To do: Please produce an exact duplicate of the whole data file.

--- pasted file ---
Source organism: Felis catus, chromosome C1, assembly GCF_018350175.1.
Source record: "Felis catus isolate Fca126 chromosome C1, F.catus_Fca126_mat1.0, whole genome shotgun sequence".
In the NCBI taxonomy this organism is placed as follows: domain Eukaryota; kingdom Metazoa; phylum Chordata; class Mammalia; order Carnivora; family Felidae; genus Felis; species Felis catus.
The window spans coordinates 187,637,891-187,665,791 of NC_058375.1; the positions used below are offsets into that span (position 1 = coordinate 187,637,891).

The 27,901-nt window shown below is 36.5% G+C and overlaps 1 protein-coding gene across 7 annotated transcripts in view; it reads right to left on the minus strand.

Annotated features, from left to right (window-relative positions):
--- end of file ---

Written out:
Source organism: Felis catus, chromosome C1, assembly GCF_018350175.1.
Source record: "Felis catus isolate Fca126 chromosome C1, F.catus_Fca126_mat1.0, whole genome shotgun sequence".
In the NCBI taxonomy this organism is placed as follows: domain Eukaryota; kingdom Metazoa; phylum Chordata; class Mammalia; order Carnivora; family Felidae; genus Felis; species Felis catus.
The window spans coordinates 187,637,891-187,665,791 of NC_058375.1; the positions used below are offsets into that span (position 1 = coordinate 187,637,891).

The 27,901-nt window shown below is 36.5% G+C and overlaps 1 protein-coding gene across 7 annotated transcripts in view; it reads right to left on the minus strand.

Annotated features, from left to right (window-relative positions):